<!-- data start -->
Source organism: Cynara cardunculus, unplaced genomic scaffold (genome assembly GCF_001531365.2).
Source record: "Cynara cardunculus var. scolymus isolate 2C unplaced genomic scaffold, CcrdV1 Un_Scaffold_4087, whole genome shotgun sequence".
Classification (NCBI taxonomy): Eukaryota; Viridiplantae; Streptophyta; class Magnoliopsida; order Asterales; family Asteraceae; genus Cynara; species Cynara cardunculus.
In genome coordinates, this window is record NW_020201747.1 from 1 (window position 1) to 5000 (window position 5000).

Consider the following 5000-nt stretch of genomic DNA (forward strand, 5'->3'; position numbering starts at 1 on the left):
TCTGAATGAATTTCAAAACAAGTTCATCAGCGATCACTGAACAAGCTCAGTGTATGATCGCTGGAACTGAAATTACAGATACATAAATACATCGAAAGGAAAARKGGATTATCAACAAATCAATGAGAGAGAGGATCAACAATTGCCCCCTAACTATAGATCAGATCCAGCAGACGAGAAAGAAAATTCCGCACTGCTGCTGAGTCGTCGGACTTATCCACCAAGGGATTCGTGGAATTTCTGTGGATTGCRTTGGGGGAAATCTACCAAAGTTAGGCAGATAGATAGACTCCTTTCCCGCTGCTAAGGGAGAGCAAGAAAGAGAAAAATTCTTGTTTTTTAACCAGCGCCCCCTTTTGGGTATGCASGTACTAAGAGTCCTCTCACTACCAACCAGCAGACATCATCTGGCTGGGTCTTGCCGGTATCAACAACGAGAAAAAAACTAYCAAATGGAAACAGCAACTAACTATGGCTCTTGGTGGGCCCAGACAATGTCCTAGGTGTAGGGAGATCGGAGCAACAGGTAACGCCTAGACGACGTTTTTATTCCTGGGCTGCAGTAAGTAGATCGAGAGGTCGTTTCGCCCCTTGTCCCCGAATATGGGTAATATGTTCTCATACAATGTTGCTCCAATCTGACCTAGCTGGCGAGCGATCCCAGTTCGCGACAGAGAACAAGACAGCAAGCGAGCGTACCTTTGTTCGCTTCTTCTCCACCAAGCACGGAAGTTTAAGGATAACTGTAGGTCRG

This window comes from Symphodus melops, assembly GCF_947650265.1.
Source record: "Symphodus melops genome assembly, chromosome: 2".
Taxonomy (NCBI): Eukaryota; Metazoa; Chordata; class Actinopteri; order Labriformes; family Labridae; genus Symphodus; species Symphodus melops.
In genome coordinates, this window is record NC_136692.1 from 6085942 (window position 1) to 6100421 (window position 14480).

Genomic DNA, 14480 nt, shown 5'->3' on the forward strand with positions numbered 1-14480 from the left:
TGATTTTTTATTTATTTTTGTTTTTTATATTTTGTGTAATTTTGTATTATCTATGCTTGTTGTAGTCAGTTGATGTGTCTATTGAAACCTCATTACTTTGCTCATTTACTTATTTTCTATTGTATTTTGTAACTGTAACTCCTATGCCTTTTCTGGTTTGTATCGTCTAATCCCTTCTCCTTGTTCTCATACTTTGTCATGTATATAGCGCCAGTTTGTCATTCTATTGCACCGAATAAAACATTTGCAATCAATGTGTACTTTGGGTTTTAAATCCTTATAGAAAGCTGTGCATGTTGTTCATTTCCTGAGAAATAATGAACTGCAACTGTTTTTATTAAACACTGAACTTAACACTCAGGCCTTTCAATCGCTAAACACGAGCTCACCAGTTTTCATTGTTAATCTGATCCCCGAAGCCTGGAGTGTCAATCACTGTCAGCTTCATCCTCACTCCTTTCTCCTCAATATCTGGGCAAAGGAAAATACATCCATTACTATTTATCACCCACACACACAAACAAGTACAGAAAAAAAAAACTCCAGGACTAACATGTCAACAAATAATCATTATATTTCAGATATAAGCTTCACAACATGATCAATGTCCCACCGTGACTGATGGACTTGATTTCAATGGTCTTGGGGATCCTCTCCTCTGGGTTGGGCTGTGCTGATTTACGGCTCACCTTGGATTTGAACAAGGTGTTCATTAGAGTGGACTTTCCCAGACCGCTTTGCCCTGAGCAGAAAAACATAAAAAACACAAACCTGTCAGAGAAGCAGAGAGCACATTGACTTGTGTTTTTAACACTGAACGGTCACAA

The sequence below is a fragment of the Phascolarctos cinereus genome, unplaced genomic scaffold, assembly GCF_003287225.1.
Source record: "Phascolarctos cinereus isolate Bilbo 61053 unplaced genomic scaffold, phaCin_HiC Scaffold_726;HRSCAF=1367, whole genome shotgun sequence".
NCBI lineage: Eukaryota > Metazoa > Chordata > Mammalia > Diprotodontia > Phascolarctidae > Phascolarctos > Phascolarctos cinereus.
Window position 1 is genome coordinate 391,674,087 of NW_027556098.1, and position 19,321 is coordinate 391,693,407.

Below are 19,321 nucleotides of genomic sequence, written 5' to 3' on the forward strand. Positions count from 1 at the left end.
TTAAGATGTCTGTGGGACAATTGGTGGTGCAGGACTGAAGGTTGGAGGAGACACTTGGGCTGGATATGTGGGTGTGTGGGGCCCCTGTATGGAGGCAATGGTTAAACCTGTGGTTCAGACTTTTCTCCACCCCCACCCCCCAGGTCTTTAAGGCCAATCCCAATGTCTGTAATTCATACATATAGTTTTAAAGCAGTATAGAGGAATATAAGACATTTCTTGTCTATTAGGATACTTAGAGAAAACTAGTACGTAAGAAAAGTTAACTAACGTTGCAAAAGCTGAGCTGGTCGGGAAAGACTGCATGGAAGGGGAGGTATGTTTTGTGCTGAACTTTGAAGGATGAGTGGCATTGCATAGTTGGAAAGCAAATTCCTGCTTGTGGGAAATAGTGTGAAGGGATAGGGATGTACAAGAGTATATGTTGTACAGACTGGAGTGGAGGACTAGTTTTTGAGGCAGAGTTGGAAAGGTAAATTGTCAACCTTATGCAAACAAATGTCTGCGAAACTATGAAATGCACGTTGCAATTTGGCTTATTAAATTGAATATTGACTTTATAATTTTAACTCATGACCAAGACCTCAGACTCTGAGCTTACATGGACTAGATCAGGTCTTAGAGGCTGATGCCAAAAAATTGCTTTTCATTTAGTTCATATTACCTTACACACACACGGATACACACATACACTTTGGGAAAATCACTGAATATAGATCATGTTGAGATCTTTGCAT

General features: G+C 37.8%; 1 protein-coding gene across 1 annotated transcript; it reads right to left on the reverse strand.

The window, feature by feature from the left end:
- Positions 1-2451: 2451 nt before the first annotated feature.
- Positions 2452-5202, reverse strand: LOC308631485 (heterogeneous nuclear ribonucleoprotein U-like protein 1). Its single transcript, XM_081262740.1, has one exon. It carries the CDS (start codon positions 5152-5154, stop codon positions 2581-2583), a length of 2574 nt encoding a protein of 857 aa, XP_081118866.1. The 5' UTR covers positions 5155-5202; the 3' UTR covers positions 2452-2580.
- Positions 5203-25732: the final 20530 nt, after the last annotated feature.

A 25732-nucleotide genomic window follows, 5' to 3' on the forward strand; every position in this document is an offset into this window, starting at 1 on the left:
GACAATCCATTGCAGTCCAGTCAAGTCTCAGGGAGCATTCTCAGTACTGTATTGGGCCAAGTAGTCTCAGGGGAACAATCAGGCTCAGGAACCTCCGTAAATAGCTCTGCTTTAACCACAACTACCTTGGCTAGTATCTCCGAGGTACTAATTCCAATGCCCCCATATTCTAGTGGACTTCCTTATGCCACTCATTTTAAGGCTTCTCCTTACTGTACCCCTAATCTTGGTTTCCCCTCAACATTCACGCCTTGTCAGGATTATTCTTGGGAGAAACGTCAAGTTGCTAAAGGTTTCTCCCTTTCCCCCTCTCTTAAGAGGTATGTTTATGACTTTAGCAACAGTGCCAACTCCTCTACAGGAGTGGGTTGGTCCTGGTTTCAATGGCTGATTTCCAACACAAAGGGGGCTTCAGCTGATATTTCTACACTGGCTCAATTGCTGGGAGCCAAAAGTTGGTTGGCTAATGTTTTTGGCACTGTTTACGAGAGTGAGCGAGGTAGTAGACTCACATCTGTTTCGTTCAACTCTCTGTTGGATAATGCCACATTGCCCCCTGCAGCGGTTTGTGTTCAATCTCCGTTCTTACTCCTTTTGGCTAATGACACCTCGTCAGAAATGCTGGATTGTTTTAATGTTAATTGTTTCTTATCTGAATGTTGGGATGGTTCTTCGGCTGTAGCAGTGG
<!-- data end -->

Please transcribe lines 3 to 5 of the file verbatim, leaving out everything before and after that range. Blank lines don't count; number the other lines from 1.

Classification (NCBI taxonomy): Eukaryota; Viridiplantae; Streptophyta; class Magnoliopsida; order Asterales; family Asteraceae; genus Cynara; species Cynara cardunculus.
In genome coordinates, this window is record NW_020201747.1 from 1 (window position 1) to 5000 (window position 5000).

Consider the following 5000-nt stretch of genomic DNA (forward strand, 5'->3'; position numbering starts at 1 on the left):